Weekly Photo Challenge: Behind the Masterpiece

“Make your lives a masterpiece, you only get one canvas.”
― E.A. Bucchianeri, Brushstrokes of a Gadfly

My life’s masterpiece is a colorful mixture of paints and a work in progress.

IMG_3787My heart is my paintbrush. The entire universe is my canvas.
IMG_3786I am learning to let go…to defy gravity…to dare ecstasy…to fly by the seat of my paint covered pants.
IMG_3796I want to blaze my own trail… to transcend what people tell me is impossible…to learn from my failures.
IMG_3798Each of us creates a unique signature of our lives.
IMG_3907 One small part of the masterpiece of my life hangs above my kitchen wall, created with radical curiosities, a loving friend, laughter, contemplation, and tranquility in our troubled world.
IMG_3277What does the masterpiece of your life look like behind the scenes?

Walls as Weapons



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“A wall is a very big weapon. It’s one of the nastiest things you can hit someone with.” ~ Banksy (Banging Your Head Against a Brick Wall)


Leon street murals represent the identity of the city. They are visual historical accounts of political activism, proclamations of unity, and stories of injustice. Street art fascinates me. It spreads information to the illiterate, visually represents cultural pride, and expresses passionate reactions to social, economic, and political turmoil.

Banksy was right! A wall is a very big weapon. Personally, I would defend a war of walls, over weapons of mass destruction any day!

Enjoy the slideshow. I’ve thrown in a few paintings from the Museum of Culture, too. The painting of Ronald Reagan sitting on the shoulders of a peasant woman is particularly haunting to me. I can identify Henry Kissinger as the little joker on the bottom left, but who is the joker with the dagger on the bottom right?


The Nica Artist Way

“Creativity lies in paradox: serious art is born from serious play.” ~Julia Cameron

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Retiring abroad has enabled me to look at the same thing as everyone else, yet see something different. It is one of the many creative paradoxes in my life on the island. I alternate between imagination and fantasy, yet living in a third world country, I have a rooted sense of reality. So, when my artist friend, Sue, showed me her hand-painted silk scarves and murals she created to liven the streets and hostels in Nicaragua, I hired her on the spot to help me design a 15 ft mural to hang above my kitchen.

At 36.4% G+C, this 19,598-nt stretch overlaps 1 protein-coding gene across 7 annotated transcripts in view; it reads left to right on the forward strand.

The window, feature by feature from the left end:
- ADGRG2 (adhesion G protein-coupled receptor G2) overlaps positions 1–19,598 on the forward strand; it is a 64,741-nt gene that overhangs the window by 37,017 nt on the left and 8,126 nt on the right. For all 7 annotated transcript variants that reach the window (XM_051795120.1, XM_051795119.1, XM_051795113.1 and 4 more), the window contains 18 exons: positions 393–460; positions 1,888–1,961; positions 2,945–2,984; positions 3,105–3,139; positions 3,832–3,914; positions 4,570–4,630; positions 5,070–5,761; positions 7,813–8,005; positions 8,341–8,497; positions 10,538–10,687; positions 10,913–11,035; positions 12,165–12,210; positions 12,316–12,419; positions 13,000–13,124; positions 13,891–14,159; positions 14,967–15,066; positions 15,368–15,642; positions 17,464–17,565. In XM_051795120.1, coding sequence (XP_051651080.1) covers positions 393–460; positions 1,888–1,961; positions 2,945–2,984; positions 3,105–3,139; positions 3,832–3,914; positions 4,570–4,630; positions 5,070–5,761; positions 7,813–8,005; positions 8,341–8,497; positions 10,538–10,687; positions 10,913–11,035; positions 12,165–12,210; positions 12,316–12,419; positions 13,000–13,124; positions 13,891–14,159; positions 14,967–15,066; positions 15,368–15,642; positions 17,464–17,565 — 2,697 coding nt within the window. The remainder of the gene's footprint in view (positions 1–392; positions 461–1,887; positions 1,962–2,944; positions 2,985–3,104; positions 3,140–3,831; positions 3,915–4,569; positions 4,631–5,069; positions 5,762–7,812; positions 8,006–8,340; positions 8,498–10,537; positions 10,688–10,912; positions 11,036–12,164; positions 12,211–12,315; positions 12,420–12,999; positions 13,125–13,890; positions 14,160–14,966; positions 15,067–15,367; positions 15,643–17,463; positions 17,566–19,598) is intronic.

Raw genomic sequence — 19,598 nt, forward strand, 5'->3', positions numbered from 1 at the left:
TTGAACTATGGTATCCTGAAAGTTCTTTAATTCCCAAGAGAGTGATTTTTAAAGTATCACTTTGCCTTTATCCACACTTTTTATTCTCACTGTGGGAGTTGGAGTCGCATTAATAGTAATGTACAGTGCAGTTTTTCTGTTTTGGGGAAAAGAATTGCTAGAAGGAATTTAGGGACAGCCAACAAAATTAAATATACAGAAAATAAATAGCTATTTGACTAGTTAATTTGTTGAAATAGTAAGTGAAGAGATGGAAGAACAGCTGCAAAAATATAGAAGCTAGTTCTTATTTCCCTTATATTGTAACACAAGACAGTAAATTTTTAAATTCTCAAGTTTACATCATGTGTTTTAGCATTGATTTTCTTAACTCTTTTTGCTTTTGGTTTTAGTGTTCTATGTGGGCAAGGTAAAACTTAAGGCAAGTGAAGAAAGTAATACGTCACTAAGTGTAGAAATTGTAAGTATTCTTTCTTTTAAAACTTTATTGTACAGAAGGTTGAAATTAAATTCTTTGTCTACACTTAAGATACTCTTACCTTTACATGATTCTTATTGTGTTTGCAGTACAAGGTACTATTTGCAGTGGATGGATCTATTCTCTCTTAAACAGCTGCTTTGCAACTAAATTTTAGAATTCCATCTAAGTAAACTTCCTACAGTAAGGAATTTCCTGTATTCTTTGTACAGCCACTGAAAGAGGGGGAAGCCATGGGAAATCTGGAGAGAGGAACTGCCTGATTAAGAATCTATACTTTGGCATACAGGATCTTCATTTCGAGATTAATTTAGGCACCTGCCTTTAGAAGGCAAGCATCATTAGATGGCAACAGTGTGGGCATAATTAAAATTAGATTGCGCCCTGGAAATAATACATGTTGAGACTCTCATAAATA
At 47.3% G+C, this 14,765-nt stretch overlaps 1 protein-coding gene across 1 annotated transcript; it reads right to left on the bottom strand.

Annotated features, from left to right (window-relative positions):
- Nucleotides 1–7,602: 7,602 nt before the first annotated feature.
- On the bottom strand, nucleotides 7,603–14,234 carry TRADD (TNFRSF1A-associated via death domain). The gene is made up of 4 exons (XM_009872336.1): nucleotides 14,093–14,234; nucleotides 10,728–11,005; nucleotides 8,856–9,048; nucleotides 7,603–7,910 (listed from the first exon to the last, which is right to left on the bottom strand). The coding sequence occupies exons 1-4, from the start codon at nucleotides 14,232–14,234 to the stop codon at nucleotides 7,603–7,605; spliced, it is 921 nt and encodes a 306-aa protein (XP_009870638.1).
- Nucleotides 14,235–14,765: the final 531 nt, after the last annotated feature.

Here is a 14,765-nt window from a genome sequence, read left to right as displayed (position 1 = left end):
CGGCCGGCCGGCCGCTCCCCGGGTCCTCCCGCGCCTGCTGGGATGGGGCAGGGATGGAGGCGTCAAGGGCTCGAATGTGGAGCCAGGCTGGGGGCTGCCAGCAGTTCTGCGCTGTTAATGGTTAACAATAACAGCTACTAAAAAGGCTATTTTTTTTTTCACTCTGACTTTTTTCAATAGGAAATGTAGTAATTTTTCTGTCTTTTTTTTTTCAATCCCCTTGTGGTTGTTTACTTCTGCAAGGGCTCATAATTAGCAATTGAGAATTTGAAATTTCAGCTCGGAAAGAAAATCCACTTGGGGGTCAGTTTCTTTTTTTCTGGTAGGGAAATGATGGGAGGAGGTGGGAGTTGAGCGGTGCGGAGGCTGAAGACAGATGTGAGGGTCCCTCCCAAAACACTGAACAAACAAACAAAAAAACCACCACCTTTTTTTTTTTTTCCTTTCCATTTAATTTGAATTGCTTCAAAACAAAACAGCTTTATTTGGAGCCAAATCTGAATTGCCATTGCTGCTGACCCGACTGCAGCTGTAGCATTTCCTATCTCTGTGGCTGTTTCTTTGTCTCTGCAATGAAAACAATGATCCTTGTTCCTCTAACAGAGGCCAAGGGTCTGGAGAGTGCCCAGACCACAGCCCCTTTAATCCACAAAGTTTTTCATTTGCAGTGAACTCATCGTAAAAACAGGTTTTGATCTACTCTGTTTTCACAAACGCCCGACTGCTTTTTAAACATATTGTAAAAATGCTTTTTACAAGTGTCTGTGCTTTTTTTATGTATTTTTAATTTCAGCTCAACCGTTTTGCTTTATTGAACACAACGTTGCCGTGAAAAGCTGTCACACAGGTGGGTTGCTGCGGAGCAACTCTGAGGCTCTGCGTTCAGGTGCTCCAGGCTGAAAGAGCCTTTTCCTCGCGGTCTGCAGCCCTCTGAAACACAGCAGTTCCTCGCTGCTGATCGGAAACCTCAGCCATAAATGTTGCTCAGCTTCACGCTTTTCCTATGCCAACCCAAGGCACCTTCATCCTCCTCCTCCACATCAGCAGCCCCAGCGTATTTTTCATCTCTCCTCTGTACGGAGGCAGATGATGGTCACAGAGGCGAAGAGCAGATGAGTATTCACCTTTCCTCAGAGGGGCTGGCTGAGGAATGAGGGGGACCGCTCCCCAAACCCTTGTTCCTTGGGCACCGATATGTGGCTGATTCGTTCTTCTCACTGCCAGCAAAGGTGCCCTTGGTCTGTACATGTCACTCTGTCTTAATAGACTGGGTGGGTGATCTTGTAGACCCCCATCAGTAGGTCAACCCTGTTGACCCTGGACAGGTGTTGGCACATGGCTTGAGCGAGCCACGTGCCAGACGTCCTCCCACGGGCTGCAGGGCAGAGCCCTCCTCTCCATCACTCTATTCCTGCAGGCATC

The first suitcase I packed when we moved to Ometepe permanently, was overflowing with my art supplies, paper, brushes, wood burning kit, and art books. I envisioned spending most of my time drawing, painting, and writing from the right side of my brain. However, to create one must work hard, but spend time doing nothing. I was spending a lot of time working hard, yet doing nothing to fulfill my passions in the art world.

Side by side with paint brushes swirling, splashing, dripping, and sliding smoothly across a fuchsia background, we meshed with a zen-like quality. I was feeling life, instead of merely being a participant. Sitting in my purple plastic chair, painting twisted leaves and trailing vines, the clouds parted, exposing a clarity and sense of wonderment…if only for a moment. “Is this heaven?” I wondered.

With Sue’s gentle guidance, I was able to see unexpected connections between life and art. I was learning to develop a sophisticated eye, yet see like a child. Eyes without borders..no preconceived notions, no abstractions, no stereotypes, no biases. Simple freedom without the price of war, like stripping away the armor…becoming butt naked without self-consciousness.

Creative people tend to be smart, yet naïve at the same time. Sue taught me this paradox without saying a word. Playfulness and discipline were our mantras. We shared good humor and laughed until we cried. We were openly vulnerable, sharing our joys and our sorrows.Then, spans of silence shrouded us with peace and comfort, while we joyfully painted our little hearts out.

“There is a road from the eye to the heart that does not go through the intellect.” (G.K.Chesterton) This is art. This is life. I miss Sue. She’s returned to the states. I am so very grateful for her inspiration, her friendship, and her gentle guidance in the learning the Nica artist way.